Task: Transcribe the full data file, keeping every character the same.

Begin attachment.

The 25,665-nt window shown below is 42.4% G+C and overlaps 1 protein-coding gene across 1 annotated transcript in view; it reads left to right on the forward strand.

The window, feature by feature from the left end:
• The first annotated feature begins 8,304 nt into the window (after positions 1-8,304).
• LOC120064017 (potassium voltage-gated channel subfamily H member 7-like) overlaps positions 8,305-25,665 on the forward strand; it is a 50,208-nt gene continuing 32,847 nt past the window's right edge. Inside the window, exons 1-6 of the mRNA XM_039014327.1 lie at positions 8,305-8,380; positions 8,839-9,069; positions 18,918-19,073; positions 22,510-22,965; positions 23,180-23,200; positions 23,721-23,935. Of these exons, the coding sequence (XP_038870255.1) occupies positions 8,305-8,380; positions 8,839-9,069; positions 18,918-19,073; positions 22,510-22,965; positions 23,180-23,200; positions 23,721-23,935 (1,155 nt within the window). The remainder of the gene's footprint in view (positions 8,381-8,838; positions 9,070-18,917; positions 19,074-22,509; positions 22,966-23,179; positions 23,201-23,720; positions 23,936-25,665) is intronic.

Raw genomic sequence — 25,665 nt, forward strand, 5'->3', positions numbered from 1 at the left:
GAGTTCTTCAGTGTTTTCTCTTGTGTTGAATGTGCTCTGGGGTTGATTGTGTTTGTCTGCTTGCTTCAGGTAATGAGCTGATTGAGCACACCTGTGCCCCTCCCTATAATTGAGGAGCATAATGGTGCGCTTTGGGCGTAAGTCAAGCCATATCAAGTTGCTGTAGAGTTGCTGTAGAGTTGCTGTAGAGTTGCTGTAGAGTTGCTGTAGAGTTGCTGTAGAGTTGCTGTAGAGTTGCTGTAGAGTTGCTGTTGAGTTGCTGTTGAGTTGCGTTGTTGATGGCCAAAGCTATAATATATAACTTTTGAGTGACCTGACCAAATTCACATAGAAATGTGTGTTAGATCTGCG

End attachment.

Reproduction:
The 25,665-nt window shown below is 42.4% G+C and overlaps 1 protein-coding gene across 1 annotated transcript in view; it reads left to right on the forward strand.

The window, feature by feature from the left end:
• The first annotated feature begins 8,304 nt into the window (after positions 1-8,304).
• LOC120064017 (potassium voltage-gated channel subfamily H member 7-like) overlaps positions 8,305-25,665 on the forward strand; it is a 50,208-nt gene continuing 32,847 nt past the window's right edge. Inside the window, exons 1-6 of the mRNA XM_039014327.1 lie at positions 8,305-8,380; positions 8,839-9,069; positions 18,918-19,073; positions 22,510-22,965; positions 23,180-23,200; positions 23,721-23,935. Of these exons, the coding sequence (XP_038870255.1) occupies positions 8,305-8,380; positions 8,839-9,069; positions 18,918-19,073; positions 22,510-22,965; positions 23,180-23,200; positions 23,721-23,935 (1,155 nt within the window). The remainder of the gene's footprint in view (positions 8,381-8,838; positions 9,070-18,917; positions 19,074-22,509; positions 22,966-23,179; positions 23,201-23,720; positions 23,936-25,665) is intronic.

Raw genomic sequence — 25,665 nt, forward strand, 5'->3', positions numbered from 1 at the left:
GAGTTCTTCAGTGTTTTCTCTTGTGTTGAATGTGCTCTGGGGTTGATTGTGTTTGTCTGCTTGCTTCAGGTAATGAGCTGATTGAGCACACCTGTGCCCCTCCCTATAATTGAGGAGCATAATGGTGCGCTTTGGGCGTAAGTCAAGCCATATCAAGTTGCTGTAGAGTTGCTGTAGAGTTGCTGTAGAGTTGCTGTAGAGTTGCTGTAGAGTTGCTGTAGAGTTGCTGTAGAGTTGCTGTAGAGTTGCTGTTGAGTTGCTGTTGAGTTGCGTTGTTGATGGCCAAAGCTATAATATATAACTTTTGAGTGACCTGACCAAATTCACATAGAAATGTGTGTTAGATCTGCG